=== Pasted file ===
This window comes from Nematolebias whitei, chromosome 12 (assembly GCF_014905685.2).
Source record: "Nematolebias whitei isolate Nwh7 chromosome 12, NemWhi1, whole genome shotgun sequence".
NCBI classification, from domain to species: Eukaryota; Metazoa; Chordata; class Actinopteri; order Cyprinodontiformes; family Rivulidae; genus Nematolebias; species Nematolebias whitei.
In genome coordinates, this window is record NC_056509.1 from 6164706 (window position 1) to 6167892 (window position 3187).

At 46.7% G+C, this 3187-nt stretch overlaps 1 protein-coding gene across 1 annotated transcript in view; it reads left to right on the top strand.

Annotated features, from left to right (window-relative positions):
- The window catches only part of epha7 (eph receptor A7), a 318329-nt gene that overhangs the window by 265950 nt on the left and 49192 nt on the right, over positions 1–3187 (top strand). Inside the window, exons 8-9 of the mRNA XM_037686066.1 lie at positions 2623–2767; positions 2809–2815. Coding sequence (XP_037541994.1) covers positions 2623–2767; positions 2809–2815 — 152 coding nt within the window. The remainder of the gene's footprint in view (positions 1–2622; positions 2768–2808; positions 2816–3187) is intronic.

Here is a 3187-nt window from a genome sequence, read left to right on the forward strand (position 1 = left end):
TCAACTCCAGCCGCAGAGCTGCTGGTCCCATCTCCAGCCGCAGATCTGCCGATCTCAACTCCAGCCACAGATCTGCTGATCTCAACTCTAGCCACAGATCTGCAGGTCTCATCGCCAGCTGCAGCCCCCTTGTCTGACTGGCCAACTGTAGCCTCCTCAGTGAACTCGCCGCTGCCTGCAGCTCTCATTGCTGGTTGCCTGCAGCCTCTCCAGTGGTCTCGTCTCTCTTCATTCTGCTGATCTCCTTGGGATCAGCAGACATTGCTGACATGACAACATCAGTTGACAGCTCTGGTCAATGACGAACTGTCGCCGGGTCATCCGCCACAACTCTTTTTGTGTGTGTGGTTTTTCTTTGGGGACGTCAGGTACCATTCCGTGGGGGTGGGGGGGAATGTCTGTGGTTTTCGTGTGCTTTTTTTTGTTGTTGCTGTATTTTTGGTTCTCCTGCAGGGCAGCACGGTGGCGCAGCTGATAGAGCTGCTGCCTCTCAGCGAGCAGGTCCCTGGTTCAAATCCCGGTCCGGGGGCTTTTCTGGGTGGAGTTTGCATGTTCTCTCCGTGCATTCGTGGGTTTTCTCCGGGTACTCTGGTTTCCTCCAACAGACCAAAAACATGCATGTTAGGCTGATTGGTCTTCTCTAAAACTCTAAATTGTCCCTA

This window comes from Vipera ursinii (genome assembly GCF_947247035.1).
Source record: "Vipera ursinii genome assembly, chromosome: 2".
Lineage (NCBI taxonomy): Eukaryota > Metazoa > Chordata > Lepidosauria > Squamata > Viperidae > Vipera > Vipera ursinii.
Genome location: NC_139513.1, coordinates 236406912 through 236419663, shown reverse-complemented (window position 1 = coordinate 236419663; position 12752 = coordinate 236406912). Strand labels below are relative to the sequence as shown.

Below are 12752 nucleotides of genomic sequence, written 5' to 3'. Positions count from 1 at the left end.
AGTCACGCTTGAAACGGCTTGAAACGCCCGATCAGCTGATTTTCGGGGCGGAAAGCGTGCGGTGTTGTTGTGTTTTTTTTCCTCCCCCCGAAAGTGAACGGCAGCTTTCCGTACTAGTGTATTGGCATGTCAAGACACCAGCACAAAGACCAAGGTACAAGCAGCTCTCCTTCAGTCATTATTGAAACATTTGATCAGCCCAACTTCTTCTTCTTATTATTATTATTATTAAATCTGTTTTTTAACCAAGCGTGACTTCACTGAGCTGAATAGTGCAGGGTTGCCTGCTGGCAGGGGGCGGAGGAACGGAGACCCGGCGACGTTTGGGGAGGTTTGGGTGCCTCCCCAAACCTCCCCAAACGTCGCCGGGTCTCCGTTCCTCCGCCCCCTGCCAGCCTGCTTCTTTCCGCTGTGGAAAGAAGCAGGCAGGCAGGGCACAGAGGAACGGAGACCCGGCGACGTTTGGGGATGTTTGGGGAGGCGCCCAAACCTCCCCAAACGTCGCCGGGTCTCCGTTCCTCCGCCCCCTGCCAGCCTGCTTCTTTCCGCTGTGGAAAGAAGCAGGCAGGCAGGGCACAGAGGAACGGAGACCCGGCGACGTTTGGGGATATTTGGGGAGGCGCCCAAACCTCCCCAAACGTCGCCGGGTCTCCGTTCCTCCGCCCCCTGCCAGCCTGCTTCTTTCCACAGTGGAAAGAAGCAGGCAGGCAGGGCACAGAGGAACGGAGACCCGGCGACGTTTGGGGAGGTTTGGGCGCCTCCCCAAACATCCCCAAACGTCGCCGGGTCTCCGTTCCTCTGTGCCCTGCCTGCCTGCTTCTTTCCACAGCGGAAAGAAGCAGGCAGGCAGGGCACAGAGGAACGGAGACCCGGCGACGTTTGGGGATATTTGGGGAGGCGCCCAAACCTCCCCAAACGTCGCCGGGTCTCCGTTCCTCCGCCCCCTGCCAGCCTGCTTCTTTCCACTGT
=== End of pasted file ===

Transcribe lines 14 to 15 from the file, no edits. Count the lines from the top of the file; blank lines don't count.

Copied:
Below are 12752 nucleotides of genomic sequence, written 5' to 3'. Positions count from 1 at the left end.
AGTCACGCTTGAAACGGCTTGAAACGCCCGATCAGCTGATTTTCGGGGCGGAAAGCGTGCGGTGTTGTTGTGTTTTTTTTCCTCCCCCCGAAAGTGAACGGCAGCTTTCCGTACTAGTGTATTGGCATGTCAAGACACCAGCACAAAGACCAAGGTACAAGCAGCTCTCCTTCAGTCATTATTGAAACATTTGATCAGCCCAACTTCTTCTTCTTATTATTATTATTATTAAATCTGTTTTTTAACCAAGCGTGACTTCACTGAGCTGAATAGTGCAGGGTTGCCTGCTGGCAGGGGGCGGAGGAACGGAGACCCGGCGACGTTTGGGGAGGTTTGGGTGCCTCCCCAAACCTCCCCAAACGTCGCCGGGTCTCCGTTCCTCCGCCCCCTGCCAGCCTGCTTCTTTCCGCTGTGGAAAGAAGCAGGCAGGCAGGGCACAGAGGAACGGAGACCCGGCGACGTTTGGGGATGTTTGGGGAGGCGCCCAAACCTCCCCAAACGTCGCCGGGTCTCCGTTCCTCCGCCCCCTGCCAGCCTGCTTCTTTCCGCTGTGGAAAGAAGCAGGCAGGCAGGGCACAGAGGAACGGAGACCCGGCGACGTTTGGGGATATTTGGGGAGGCGCCCAAACCTCCCCAAACGTCGCCGGGTCTCCGTTCCTCCGCCCCCTGCCAGCCTGCTTCTTTCCACAGTGGAAAGAAGCAGGCAGGCAGGGCACAGAGGAACGGAGACCCGGCGACGTTTGGGGAGGTTTGGGCGCCTCCCCAAACATCCCCAAACGTCGCCGGGTCTCCGTTCCTCTGTGCCCTGCCTGCCTGCTTCTTTCCACAGCGGAAAGAAGCAGGCAGGCAGGGCACAGAGGAACGGAGACCCGGCGACGTTTGGGGATATTTGGGGAGGCGCCCAAACCTCCCCAAACGTCGCCGGGTCTCCGTTCCTCCGCCCCCTGCCAGCCTGCTTCTTTCCACTGT